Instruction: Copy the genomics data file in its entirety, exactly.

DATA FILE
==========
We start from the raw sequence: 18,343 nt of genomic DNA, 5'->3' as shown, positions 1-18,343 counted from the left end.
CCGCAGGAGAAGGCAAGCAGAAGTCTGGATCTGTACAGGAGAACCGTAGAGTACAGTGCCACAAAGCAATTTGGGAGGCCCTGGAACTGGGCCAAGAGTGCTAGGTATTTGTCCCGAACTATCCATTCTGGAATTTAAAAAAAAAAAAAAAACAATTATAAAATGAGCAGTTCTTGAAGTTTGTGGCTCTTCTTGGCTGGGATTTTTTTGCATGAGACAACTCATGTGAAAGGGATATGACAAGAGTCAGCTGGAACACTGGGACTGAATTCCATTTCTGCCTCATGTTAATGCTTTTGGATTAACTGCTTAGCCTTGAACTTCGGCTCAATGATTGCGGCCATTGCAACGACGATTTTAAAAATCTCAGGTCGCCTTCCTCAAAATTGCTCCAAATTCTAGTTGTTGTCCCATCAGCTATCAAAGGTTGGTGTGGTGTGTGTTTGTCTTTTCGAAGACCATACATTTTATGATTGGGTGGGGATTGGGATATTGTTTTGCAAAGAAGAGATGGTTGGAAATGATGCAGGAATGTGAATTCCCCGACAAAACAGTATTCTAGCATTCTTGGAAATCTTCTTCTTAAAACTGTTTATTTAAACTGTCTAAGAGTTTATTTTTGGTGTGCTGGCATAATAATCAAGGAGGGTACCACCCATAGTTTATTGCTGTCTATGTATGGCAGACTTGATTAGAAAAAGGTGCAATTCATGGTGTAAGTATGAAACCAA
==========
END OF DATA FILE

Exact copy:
We start from the raw sequence: 18,343 nt of genomic DNA, 5'->3' as shown, positions 1-18,343 counted from the left end.
CCGCAGGAGAAGGCAAGCAGAAGTCTGGATCTGTACAGGAGAACCGTAGAGTACAGTGCCACAAAGCAATTTGGGAGGCCCTGGAACTGGGCCAAGAGTGCTAGGTATTTGTCCCGAACTATCCATTCTGGAATTTAAAAAAAAAAAAAAAACAATTATAAAATGAGCAGTTCTTGAAGTTTGTGGCTCTTCTTGGCTGGGATTTTTTTGCATGAGACAACTCATGTGAAAGGGATATGACAAGAGTCAGCTGGAACACTGGGACTGAATTCCATTTCTGCCTCATGTTAATGCTTTTGGATTAACTGCTTAGCCTTGAACTTCGGCTCAATGATTGCGGCCATTGCAACGACGATTTTAAAAATCTCAGGTCGCCTTCCTCAAAATTGCTCCAAATTCTAGTTGTTGTCCCATCAGCTATCAAAGGTTGGTGTGGTGTGTGTTTGTCTTTTCGAAGACCATACATTTTATGATTGGGTGGGGATTGGGATATTGTTTTGCAAAGAAGAGATGGTTGGAAATGATGCAGGAATGTGAATTCCCCGACAAAACAGTATTCTAGCATTCTTGGAAATCTTCTTCTTAAAACTGTTTATTTAAACTGTCTAAGAGTTTATTTTTGGTGTGCTGGCATAATAATCAAGGAGGGTACCACCCATAGTTTATTGCTGTCTATGTATGGCAGACTTGATTAGAAAAAGGTGCAATTCATGGTGTAAGTATGAAACCAA